'The Mother of All Lies' Review: An Inspired Moroccan Documentary Tackling Family Secrets and the History of a Nation

Karlovy Vary: “The mother of all lies”, a hand-made tale of memory

The opening sequence of The mother of all lies shows director Asmae El Moudir fitting her grandmother with a hearing aid. The cantankerous old woman obviously doesn’t want to help and pretends the device doesn’t work until Asmae asks, “Why don’t you like photographs?” The question elicits an immediate reaction, as the woman turns abruptly, glaring at the camera with contempt. “See, you can hear,” Asmae retorts.

The brief moment is a microcosm of the entire film, El Moudir’s exploration of the lies, deceit and misremembering of his family, and by extension his country, surrounding the 1981 Casablanca bread riots. the rising cost of bread turned into a bloodbath with, according to some estimates, more than 600 people killed. One was Fatima, a neighbor killed on the same streets where El Moudir, born after the riots, remembers playing in the 1990s. But that story is hardly discussed, publicly or privately. In El Moudir’s family, memories seem to be deliberately erased. In her dubbed entry in the film, El Moudir mentions that there is only one photo of her as a child, and she has never been convinced that it is really her.

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“Photos were always forbidden in the family home, my grandmother said it was for religious reasons,” says El Mourdir The Hollywood Reporter. “But I discovered in the film that it wasn’t the truth, that there was a deeper, more personal reason to do with the trauma and something that happened with my grandmother.”

With no physical evidence to work from – no family photos, no footage of the riots – El Moudir reconstructs his Moroccan neighborhood and his family’s old apartment, in a scale model, from memory, with handmade figurines, sculpted by his father and dressed by the mother, her family and friends. With this dollhouse in place as a kind of therapeutic tool, he begins engaging eyewitnesses, convincing their long-dormant stories.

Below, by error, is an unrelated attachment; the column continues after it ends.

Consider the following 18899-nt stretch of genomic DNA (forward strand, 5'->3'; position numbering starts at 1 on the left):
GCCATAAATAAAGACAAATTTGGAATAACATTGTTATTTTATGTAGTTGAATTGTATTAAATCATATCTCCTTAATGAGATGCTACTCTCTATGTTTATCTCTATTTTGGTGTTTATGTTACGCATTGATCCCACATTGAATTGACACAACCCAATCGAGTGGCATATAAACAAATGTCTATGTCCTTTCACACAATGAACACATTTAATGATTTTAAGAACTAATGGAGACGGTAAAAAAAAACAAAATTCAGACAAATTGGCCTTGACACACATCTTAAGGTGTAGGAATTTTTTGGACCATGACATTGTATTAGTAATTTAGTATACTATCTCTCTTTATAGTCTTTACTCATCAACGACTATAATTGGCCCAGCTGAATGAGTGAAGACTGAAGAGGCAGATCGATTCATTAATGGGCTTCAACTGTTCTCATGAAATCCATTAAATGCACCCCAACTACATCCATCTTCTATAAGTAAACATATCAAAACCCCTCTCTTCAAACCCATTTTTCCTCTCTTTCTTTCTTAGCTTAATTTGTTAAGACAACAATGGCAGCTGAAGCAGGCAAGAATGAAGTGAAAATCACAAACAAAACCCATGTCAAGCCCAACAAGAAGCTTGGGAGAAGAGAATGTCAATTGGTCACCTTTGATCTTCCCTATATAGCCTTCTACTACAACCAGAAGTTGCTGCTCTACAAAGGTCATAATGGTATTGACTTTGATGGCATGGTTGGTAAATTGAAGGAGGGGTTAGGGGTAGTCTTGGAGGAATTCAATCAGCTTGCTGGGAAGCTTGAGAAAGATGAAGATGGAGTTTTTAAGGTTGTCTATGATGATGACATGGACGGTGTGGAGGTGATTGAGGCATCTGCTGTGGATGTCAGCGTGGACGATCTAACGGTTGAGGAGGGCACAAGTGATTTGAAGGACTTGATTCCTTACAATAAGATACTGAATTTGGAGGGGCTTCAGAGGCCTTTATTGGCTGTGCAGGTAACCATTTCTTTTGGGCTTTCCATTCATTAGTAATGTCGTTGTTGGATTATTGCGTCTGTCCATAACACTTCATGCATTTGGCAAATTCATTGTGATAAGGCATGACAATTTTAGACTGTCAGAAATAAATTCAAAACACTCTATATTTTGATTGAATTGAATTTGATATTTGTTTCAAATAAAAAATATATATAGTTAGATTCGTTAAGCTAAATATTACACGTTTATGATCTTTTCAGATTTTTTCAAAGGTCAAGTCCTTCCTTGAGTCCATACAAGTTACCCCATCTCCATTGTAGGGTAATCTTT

The approach is not without risk. Under its new king, conditions in Morocco have greatly improved since the “years of lead,” as the period of repression from the early 1960s to the late 1980s was known. But the country still has a shaky relationship with human rights and what happened during the Bread Riots is almost never publicly discussed.

“I was trying to understand how we make up stories when we don’t have any concrete or visual evidence of what happened. How do we reconstruct the past? she says. “I tried to create this space to bring together the real elements, my family and my neighbors, and these built elements. That’s why I insist in the film that I’m a director, not a journalist. As a journalist, I would go into the details of what happened, with the names of the people involved. But as a director, I don’t need to name names and maybe put people in danger. I can just create a space for my neighbors, my parents and me to talk about what happened to us and what happened in our country. Even though the bodies have been hidden and the images are missing, we can make memories. This movie may be the only memory we can have.

The mother of all lies premiered at Cannes, where El Moudir won Best Director, as well as Best Documentary, in the Un Certain Regard section. The film is being screened this week in the Horizons section of the Karlovy Vary International Film Festival.